ShareThis Page

Sewickley library celebrates 3-star rating

| Thursday, Jan. 30, 2014, 6:21 p.m.

Sewickley Public Library again has been rated one of the best in the country, and residents of Villa St. Joseph have pitched in to help celebrate.

Last week, about a dozen residents made a variety of colorful 3-D and flat cardboard stars at the Baden Sisters of St. Joseph-sponsored facility, which focuses on care for older adults. The stars will hang in the library to recognize it's 2013 3-star status from the Library Journal, a magazine for librarians featuring book reviews and articles about trends in library programming and technology.

Organizing and leading the activity was Glen Osborne resident Janet Huddleston, a Friends of the Library board member.

Helping were volunteers Mary Newton of Aleppo, Janet Chace of Edgeworth and Lynee Phelps of North Fayette.

Villa Activities Director Christine Gebhart of Sewickley said she thought it was a great idea to connect the library and the facility with the art activity.

“The residents love to get the opportunity to do something for the community. It's an honor for them,” she said.

Retired sister of the Sisters of St. Joseph Barbara Sandor, who is a Villa resident, said libraries are important.

“Libraries are a vital part of life,” she said. We get so much from the library. You could almost get an entire education just from the library.

“I'm always asking kids if they read a book lately and have they been to the library lately.”

Library Director Carolyn Toth said only three Pennsylvania libraries made the star list: Sewickley, Green Tree Public Library and New Cumberland Public Library near Philadelphia.

The journal, which has been running the star library list since 2008, evaluates close to 8,000 public libraries throughout the country, and Sewickley's was one of 263 chosen as a star library. In the library's budget category — $400,000 to $999,000 — 30 were chosen as star libraries.

The library has had 3-star status every year since 2008, except in 2011 when it received 4 stars — the only library in the state to do so, Toth said — and in 2012, when it received no stars.

She explained the Library Journal uses data from two years prior.

So when the library was rated in 2012, data from 2010 was used when there were major budget cuts and the library had to close on Fridays, Toth said.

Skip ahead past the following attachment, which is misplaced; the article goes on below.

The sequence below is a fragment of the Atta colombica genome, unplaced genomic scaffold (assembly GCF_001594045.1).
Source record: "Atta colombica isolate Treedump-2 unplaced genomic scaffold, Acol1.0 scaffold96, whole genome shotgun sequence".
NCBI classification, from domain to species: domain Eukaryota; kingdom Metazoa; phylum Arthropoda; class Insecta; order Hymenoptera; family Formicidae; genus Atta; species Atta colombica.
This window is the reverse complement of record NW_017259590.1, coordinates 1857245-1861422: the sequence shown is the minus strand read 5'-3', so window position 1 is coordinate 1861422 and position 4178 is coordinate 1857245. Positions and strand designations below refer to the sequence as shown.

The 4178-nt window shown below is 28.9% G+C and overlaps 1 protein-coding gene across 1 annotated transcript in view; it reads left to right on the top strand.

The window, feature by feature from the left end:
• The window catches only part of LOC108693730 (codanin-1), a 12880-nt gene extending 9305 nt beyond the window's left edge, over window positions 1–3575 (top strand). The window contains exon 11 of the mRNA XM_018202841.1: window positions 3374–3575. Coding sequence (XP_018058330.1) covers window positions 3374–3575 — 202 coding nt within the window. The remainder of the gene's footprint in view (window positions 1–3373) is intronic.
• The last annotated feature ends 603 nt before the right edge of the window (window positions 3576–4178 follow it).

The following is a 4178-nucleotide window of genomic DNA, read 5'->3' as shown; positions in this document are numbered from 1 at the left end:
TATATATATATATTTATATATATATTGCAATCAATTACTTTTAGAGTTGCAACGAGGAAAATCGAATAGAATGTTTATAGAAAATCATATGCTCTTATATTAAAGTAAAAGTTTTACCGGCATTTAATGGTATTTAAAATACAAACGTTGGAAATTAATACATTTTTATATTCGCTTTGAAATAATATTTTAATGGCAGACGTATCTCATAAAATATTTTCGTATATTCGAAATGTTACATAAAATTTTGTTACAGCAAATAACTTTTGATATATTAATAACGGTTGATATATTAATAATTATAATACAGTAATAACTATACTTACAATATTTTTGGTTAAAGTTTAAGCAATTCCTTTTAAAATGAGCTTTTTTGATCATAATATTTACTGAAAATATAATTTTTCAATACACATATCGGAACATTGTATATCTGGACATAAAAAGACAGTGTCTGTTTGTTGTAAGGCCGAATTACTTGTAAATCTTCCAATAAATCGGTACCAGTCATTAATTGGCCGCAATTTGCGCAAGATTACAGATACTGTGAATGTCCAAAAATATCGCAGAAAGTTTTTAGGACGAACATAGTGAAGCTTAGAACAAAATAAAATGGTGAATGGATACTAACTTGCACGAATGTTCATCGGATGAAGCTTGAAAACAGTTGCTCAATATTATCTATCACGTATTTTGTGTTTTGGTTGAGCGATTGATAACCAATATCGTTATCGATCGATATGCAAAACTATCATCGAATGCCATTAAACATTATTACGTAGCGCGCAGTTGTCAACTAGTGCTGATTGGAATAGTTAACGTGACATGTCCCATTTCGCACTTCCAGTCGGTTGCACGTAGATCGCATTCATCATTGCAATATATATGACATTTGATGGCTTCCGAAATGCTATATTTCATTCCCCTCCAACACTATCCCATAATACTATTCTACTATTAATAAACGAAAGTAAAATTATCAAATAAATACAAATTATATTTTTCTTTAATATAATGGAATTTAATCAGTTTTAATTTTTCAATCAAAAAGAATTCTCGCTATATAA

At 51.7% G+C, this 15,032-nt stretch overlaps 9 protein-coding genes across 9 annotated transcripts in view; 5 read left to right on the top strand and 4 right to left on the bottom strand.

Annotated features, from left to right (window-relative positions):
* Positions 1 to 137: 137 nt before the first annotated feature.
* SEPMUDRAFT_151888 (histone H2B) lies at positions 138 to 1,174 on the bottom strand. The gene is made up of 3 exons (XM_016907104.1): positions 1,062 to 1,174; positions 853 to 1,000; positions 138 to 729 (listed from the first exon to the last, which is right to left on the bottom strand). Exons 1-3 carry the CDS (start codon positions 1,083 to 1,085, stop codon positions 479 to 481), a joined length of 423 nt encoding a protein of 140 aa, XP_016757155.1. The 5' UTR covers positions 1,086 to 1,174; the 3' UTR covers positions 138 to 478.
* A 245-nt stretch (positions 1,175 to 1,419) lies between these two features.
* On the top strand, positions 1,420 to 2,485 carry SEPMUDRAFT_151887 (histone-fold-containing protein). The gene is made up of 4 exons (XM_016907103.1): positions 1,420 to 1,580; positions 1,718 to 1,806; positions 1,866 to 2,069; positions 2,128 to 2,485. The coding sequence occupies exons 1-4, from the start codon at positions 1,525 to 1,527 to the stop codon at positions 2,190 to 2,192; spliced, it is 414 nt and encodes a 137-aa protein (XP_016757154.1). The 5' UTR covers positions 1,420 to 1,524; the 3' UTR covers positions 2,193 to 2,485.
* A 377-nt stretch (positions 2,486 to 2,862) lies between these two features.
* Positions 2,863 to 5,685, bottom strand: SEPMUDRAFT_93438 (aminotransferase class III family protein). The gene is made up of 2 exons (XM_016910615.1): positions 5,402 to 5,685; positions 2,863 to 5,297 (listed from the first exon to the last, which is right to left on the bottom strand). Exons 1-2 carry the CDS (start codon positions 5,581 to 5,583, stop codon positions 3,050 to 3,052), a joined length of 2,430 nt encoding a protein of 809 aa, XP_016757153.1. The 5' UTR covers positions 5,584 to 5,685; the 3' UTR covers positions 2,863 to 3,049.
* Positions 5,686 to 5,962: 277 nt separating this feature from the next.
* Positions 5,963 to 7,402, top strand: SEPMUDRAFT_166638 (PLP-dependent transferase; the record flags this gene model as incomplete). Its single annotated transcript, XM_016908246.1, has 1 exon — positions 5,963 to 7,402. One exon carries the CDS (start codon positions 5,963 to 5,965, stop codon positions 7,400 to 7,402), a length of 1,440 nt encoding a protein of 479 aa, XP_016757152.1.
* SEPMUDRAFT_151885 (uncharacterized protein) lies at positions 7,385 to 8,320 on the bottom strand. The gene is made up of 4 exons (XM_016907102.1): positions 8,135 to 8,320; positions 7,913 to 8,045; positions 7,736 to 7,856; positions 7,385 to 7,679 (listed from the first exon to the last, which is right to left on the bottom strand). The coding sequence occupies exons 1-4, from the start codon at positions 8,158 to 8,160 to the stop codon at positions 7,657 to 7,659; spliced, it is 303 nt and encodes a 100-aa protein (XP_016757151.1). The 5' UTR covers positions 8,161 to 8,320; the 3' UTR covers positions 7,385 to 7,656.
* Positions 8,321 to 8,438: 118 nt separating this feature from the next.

Since then, the library received funds from the Sewickley Valley Community Fund to stay open.

Libraries are evaluated in four categories — program attendance, circulation, computer use and visits per capita.

Joanne Barron is a staff writer for Trib Total Media. She can be reached at 412-324-1406 or

TribLIVE commenting policy

You are solely responsible for your comments and by using you agree to our Terms of Service.

We moderate comments. Our goal is to provide substantive commentary for a general readership. By screening submissions, we provide a space where readers can share intelligent and informed commentary that enhances the quality of our news and information.

While most comments will be posted if they are on-topic and not abusive, moderating decisions are subjective. We will make them as carefully and consistently as we can. Because of the volume of reader comments, we cannot review individual moderation decisions with readers.

We value thoughtful comments representing a range of views that make their point quickly and politely. We make an effort to protect discussions from repeated comments either by the same reader or different readers

We follow the same standards for taste as the daily newspaper. A few things we won't tolerate: personal attacks, obscenity, vulgarity, profanity (including expletives and letters followed by dashes), commercial promotion, impersonations, incoherence, proselytizing and SHOUTING. Don't include URLs to Web sites.

We do not edit comments. They are either approved or deleted. We reserve the right to edit a comment that is quoted or excerpted in an article. In this case, we may fix spelling and punctuation.

We welcome strong opinions and criticism of our work, but we don't want comments to become bogged down with discussions of our policies and we will moderate accordingly.

We appreciate it when readers and people quoted in articles or blog posts point out errors of fact or emphasis and will investigate all assertions. But these suggestions should be sent via e-mail. To avoid distracting other readers, we won't publish comments that suggest a correction. Instead, corrections will be made in a blog post or in an article.